The readers of this blog are aware of the pending proposal for a directive of the European Parliament and of the Council on corporate sustainability due diligence. The topic was dealt with in a post that can be found here, and in another post here, with reference to the recommendations by GEDIP, the European Group of Private International Law.
The proposed directive aims to foster sustainable and responsible corporate behaviour throughout global value chains. In-scope companies will be required to identify and, where necessary, prevent, end or mitigate adverse impacts of their activities on human rights.
The next steps for the directive proposal will be the trilogue discussions between the European Parliament, the Council of the European Union and the Commission.
The Views of the European Parliament
On 1 June 2023, the European Parliament, at 1st reading/single position, adopted amendments to the proposal. It could be summarized as follows.
Scope of application
Parliament addressed the threshold criteria to fall within the scope of the directive. The new rules will apply to EU-based companies, regardless of their sector, including financial services, with more than 250 employees and a worldwide turnover over EUR 40 million, as well as to parent companies with over 500 employees and a worldwide turnover of more than EUR 150 million. Non-EU companies with a turnover higher than EUR 150 million, if at least EUR 40 million was generated in the EU will also be included; the same for non-EU parent companies with a turnover exceeding EUR 150 million, from which at least EUR 40 was generated in the EU.
Parliament moves in broadening the definition of ‘value chain’, to include the sale, distribution, transport, and waste management of products.
Parliament, in Article 8b (new), specified that the directive should lay down rules on companies’ obligations regarding actual and potential negative impacts on human rights and the environment that they have caused, contributed to or are directly involved in, with regard to their own activities, and those of their subsidiaries.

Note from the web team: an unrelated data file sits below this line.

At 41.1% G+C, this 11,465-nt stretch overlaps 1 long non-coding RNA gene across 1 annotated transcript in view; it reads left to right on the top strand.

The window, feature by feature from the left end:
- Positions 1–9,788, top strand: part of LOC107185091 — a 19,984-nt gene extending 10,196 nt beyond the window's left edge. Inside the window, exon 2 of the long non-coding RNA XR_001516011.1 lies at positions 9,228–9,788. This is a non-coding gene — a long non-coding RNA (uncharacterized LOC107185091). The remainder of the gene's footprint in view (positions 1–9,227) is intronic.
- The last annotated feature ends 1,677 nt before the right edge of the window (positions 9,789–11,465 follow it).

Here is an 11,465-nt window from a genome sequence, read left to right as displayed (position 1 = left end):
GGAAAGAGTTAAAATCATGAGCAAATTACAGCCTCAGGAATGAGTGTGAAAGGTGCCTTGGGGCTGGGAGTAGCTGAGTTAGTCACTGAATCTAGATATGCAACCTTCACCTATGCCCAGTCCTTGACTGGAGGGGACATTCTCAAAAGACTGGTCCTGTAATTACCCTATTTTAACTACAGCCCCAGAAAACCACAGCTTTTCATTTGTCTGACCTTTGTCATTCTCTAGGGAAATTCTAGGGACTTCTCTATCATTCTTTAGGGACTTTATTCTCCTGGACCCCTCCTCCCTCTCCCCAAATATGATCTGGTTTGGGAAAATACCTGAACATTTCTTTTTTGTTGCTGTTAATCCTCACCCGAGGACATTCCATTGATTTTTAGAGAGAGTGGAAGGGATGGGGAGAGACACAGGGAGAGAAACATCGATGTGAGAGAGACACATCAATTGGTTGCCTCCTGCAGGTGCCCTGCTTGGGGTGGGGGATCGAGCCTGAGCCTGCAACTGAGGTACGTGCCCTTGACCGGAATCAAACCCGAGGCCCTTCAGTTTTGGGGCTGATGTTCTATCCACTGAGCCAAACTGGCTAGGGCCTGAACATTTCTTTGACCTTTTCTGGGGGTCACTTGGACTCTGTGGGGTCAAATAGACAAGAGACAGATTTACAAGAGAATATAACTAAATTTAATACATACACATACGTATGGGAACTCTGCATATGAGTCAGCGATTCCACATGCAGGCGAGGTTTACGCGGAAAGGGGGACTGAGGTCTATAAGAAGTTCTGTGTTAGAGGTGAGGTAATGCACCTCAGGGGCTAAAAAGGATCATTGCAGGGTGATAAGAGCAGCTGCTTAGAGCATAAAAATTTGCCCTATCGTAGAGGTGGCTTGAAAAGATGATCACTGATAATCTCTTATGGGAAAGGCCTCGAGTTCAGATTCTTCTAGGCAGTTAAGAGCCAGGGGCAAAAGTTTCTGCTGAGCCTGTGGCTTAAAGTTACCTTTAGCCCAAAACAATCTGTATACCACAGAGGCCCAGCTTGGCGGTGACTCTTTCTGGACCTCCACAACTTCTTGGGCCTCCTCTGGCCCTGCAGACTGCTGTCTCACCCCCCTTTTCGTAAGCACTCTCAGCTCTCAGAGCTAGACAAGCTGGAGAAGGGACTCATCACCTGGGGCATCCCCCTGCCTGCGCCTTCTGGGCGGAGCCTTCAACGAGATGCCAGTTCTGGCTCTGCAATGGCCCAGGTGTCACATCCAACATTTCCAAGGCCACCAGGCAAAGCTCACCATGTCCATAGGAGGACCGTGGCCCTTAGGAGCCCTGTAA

Companies would be required to identify and, where appropriate, prevent, bring to an end or mitigate the negative impact of their activities on human rights and the environment, such as child labour, slavery, labour exploitation, pollution, environmental degradation and loss of biodiversity. They should also monitor and assess the impact of their business partners, not only suppliers, but also sales, distribution, transport, storage, waste management and other areas.
Integration of Due Diligence
Companies covered by the Directive should: integrate due diligence into their corporate policies, identify and, where necessary, prioritise, prevent, mitigate, remedy, eliminate and minimise potential and actual adverse impacts on human rights, the environment and good governance; establish or participate in a mechanism for the notification and out-of-court handling of complaints; monitor and verify the effectiveness of actions taken in accordance with the requirements set out in the Directive; communicate publicly on their due diligence and consult relevant stakeholders throughout this process.
Member States should ensure that parent undertakings can take action to help ensure that their subsidiaries falling within the scope of the Directive comply with their obligations.
Companies should apply a due diligence policy that is proportionate and commensurate to the degree of severity and the likelihood of the adverse impact and commensurate to the size, resources and capacities of the company, taking into account the circumstances of the specific case, including the nature of the adverse impact, characteristics of the economic sector, the nature of the company’s specific activities, products, services, the specific business relationship.